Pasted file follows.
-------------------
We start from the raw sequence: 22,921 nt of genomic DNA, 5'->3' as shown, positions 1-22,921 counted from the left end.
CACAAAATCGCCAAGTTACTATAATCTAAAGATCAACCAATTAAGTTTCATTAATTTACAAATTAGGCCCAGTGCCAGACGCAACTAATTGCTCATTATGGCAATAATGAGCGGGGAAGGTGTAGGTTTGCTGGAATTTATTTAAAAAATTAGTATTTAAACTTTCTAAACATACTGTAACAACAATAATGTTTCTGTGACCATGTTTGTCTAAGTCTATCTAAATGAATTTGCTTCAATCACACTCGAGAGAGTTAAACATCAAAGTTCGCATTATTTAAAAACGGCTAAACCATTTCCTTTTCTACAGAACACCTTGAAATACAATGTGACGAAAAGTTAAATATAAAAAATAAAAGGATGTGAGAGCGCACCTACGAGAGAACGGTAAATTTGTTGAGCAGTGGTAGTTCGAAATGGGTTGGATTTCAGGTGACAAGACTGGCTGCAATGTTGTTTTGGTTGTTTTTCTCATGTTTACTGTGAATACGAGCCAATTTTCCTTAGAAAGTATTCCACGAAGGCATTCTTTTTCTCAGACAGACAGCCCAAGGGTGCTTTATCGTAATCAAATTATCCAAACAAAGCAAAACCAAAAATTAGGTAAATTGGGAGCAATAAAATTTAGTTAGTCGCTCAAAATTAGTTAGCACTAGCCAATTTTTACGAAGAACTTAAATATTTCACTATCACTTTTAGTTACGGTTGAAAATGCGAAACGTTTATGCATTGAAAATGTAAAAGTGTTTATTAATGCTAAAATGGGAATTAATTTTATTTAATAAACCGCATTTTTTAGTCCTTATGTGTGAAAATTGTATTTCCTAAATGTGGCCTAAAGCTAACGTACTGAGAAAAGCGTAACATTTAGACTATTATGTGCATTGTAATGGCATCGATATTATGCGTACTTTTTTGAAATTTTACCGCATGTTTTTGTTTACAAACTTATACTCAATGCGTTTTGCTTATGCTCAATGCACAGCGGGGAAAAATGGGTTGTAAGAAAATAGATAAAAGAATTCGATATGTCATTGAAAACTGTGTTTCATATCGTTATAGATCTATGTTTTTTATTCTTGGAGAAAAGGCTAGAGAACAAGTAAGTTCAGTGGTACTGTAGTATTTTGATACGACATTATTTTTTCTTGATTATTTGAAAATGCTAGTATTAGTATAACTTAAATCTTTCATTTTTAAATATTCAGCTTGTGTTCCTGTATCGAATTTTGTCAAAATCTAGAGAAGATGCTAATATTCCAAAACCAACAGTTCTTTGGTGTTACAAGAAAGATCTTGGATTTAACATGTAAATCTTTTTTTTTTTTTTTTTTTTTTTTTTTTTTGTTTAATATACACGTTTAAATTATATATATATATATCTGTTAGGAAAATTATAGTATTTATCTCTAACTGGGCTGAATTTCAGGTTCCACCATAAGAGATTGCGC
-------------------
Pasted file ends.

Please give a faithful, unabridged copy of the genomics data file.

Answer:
We start from the raw sequence: 22,921 nt of genomic DNA, 5'->3' as shown, positions 1-22,921 counted from the left end.
CACAAAATCGCCAAGTTACTATAATCTAAAGATCAACCAATTAAGTTTCATTAATTTACAAATTAGGCCCAGTGCCAGACGCAACTAATTGCTCATTATGGCAATAATGAGCGGGGAAGGTGTAGGTTTGCTGGAATTTATTTAAAAAATTAGTATTTAAACTTTCTAAACATACTGTAACAACAATAATGTTTCTGTGACCATGTTTGTCTAAGTCTATCTAAATGAATTTGCTTCAATCACACTCGAGAGAGTTAAACATCAAAGTTCGCATTATTTAAAAACGGCTAAACCATTTCCTTTTCTACAGAACACCTTGAAATACAATGTGACGAAAAGTTAAATATAAAAAATAAAAGGATGTGAGAGCGCACCTACGAGAGAACGGTAAATTTGTTGAGCAGTGGTAGTTCGAAATGGGTTGGATTTCAGGTGACAAGACTGGCTGCAATGTTGTTTTGGTTGTTTTTCTCATGTTTACTGTGAATACGAGCCAATTTTCCTTAGAAAGTATTCCACGAAGGCATTCTTTTTCTCAGACAGACAGCCCAAGGGTGCTTTATCGTAATCAAATTATCCAAACAAAGCAAAACCAAAAATTAGGTAAATTGGGAGCAATAAAATTTAGTTAGTCGCTCAAAATTAGTTAGCACTAGCCAATTTTTACGAAGAACTTAAATATTTCACTATCACTTTTAGTTACGGTTGAAAATGCGAAACGTTTATGCATTGAAAATGTAAAAGTGTTTATTAATGCTAAAATGGGAATTAATTTTATTTAATAAACCGCATTTTTTAGTCCTTATGTGTGAAAATTGTATTTCCTAAATGTGGCCTAAAGCTAACGTACTGAGAAAAGCGTAACATTTAGACTATTATGTGCATTGTAATGGCATCGATATTATGCGTACTTTTTTGAAATTTTACCGCATGTTTTTGTTTACAAACTTATACTCAATGCGTTTTGCTTATGCTCAATGCACAGCGGGGAAAAATGGGTTGTAAGAAAATAGATAAAAGAATTCGATATGTCATTGAAAACTGTGTTTCATATCGTTATAGATCTATGTTTTTTATTCTTGGAGAAAAGGCTAGAGAACAAGTAAGTTCAGTGGTACTGTAGTATTTTGATACGACATTATTTTTTCTTGATTATTTGAAAATGCTAGTATTAGTATAACTTAAATCTTTCATTTTTAAATATTCAGCTTGTGTTCCTGTATCGAATTTTGTCAAAATCTAGAGAAGATGCTAATATTCCAAAACCAACAGTTCTTTGGTGTTACAAGAAAGATCTTGGATTTAACATGTAAATCTTTTTTTTTTTTTTTTTTTTTTTTTTTTTTGTTTAATATACACGTTTAAATTATATATATATATATCTGTTAGGAAAATTATAGTATTTATCTCTAACTGGGCTGAATTTCAGGTTCCACCATAAGAGATTGCGC